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If you're a fan of Gretsch drums and want a one-stop source for the company's history, this book is the only game in town. There are lots of cool photos and it's always great to read the insights of musical legends. If you read this book, you can learn a lot. That said, it could have been MUCH more. The first concern is that author buys into the myth that the only good Gretsch drums are old Gretsch drums. Since the company has used the same shells, lugs, and rims for the past 40 years or so, there's really not a heck of a lot of difference in sound between a drum from 1965 and one from 1995. An objective observer would also probably have to admit that the lacquer finished drums from the 1970s look a lot better than the older drums wrapped with generic plastic sparkle or pearl wrap. In recent (as in the past twenty) years, the company has made, with varying success, efforts to modernize its mounting hardware and cymbal stands. Despite this, the book only spends about a dozen pages on the last thirty years of the company (and those pages aren't very complimentary). This book also gives superficial treatment to the fact that Gretsch is a somewhat "unusual" company. How is it that the drums have high levels of craftsmanship and very expensive parts, but seemingly absurd design flaws (I recently saw a drum technician struggle to fit a standard head on a mid 1970's brass snare - all the time cursing how they were ALL like that). When Gretsch had its offices in Ridgeland, South Carolina, the building was nothing but a fairly modest (I don't dare say dumpy, but some might) warehouse with a sign that looked as though it had been amateurishly hand painted on surplus plywood (if I didn't see it with my own eyes, I wouldn't have believed it). What was up with that?Read more ›
Am I the only one who finds it worrying (and worrying on a number of levels) that the auther of this book feels the need to a) be the first to review his own book and, b) that the author argues with a review he finds less than flattering? Maybe just a little controlling, huh? Maybe just plain creepy. Maybe just unpleasant.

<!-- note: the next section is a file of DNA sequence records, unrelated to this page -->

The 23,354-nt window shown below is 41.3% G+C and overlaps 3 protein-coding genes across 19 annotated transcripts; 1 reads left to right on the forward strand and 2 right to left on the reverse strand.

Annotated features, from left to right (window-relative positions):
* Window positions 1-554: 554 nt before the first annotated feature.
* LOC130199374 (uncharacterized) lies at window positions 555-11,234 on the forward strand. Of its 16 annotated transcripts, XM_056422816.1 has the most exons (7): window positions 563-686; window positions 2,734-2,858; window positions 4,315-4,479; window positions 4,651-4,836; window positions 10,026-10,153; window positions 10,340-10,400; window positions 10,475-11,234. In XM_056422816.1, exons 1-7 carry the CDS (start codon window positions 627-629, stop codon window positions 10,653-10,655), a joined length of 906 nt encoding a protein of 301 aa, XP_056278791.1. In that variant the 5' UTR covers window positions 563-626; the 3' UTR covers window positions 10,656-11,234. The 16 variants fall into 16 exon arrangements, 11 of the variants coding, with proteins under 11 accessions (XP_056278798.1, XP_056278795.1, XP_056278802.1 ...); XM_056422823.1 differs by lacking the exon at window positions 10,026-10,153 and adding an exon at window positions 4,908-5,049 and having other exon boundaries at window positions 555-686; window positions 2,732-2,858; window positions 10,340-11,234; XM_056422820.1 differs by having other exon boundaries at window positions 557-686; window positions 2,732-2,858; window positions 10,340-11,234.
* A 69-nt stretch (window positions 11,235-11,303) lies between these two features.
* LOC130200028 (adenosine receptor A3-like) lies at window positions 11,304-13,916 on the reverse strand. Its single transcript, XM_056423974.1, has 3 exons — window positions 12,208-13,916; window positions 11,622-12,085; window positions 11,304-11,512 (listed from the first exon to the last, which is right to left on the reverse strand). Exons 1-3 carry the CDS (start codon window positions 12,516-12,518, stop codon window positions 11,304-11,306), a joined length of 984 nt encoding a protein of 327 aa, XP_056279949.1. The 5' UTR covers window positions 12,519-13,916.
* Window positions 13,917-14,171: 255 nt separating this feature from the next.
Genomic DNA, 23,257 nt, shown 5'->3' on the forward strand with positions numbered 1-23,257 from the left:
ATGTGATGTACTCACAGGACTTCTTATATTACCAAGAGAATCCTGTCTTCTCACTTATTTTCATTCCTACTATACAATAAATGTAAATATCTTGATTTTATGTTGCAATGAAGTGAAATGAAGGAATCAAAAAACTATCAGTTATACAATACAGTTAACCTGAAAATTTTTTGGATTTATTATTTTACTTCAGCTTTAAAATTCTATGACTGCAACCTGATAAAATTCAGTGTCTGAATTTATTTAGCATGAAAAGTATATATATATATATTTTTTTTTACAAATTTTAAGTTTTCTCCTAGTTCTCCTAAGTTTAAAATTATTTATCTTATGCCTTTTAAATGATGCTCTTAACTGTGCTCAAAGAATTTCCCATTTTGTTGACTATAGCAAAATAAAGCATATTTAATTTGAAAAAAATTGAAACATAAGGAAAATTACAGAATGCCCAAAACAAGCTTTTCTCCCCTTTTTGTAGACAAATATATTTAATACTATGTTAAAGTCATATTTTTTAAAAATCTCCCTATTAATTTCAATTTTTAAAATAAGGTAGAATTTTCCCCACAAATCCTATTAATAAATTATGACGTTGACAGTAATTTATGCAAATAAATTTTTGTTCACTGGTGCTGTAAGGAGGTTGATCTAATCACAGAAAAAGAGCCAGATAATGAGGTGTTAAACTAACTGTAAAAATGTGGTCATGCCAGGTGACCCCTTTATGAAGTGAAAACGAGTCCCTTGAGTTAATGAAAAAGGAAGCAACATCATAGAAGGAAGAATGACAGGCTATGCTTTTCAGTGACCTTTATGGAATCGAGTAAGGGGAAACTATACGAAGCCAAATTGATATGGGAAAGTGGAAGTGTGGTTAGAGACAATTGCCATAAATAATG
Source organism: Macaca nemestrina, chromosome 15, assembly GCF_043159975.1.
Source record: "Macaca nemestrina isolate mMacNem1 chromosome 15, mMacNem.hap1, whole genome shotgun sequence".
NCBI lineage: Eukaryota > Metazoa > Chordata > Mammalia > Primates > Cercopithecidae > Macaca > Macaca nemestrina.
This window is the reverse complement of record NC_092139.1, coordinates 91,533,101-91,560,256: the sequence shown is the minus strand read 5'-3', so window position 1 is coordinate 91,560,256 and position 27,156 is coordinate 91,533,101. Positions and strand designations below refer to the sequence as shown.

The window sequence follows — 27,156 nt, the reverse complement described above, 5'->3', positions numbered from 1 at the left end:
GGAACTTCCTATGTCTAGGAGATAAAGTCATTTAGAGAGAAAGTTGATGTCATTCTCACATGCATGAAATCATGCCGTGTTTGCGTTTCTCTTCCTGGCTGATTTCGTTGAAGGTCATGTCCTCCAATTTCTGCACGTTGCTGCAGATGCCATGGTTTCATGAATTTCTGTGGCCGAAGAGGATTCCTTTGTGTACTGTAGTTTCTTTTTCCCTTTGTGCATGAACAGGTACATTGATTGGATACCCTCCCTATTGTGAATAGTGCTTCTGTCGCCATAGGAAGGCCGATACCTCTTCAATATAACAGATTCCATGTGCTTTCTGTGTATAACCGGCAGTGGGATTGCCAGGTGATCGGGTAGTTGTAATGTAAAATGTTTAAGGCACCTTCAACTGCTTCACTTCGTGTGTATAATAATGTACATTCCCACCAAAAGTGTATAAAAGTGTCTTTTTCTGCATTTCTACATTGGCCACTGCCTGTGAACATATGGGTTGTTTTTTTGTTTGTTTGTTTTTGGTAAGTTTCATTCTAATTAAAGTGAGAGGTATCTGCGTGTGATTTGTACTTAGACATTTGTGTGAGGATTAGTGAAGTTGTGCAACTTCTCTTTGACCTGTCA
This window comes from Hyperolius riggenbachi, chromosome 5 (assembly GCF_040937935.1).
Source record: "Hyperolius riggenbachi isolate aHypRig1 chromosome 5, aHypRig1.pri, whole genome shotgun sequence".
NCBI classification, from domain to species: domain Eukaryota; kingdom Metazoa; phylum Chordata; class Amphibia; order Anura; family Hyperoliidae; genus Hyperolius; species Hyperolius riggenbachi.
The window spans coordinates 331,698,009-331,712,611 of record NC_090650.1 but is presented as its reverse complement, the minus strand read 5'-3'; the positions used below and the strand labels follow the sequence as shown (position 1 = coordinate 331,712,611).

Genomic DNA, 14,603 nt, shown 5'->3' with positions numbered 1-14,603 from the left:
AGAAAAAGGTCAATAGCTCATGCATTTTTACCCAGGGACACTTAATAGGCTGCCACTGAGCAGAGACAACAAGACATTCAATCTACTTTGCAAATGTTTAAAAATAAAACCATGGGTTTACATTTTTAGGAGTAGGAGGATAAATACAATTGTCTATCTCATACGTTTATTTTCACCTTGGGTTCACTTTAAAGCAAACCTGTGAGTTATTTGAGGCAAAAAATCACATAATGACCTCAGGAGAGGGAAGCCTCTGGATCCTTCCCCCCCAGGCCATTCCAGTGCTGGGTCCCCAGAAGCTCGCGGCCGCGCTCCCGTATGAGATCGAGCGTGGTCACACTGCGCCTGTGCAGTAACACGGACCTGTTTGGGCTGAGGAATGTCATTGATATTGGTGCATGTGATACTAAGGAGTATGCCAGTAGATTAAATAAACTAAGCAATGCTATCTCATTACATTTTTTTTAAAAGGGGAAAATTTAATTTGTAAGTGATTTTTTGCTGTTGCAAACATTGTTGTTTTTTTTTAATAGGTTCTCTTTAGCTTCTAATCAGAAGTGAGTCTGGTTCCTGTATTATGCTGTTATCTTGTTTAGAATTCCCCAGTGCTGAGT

I have read and re-read Chet's book with great pleasure. I'm actually new to the Gretch world and really appreciate the effort he took in recording this rich history. Now that I own a Gretch kit, it's sort of like being plugged into the lineage. The "best" issue referred to in the first two reviews (see bottom of thread) is in the ear of the beholder.
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There's a myth going around that old 1960s Gretsch sets sound fantastic and are better than the new Gretsch 125th Anniversary bop and jazz kits because the wood in the older drums has aged. Well, now let's just think about this for about three seconds-- Those great sounding drums Tony Williams played with Miles were new Gretsch drums; they weren't 30 years old at the time. Personally I would rather shell out the bucks for a brand new Gretsch bop kit than get one from the 60s and probably have to pay nearly as much even IF I could find one at all, let alone one with a nice polished wood finish rather than red sparkle or black diamond pearl. Regarding the book, rather than spending $35 here I'd rather put the money in an envelope marked "125th Anniversary Progressive Bop Kit."
Mr. Falzerano, THE authority on Gretsch Drums, has written a wonderful book giving the history of the Gretsch Drum Company, and featuring interviews with many Gretsch endorsers of the past. Great graphics, photos, and quality paper. Thanks Chet!
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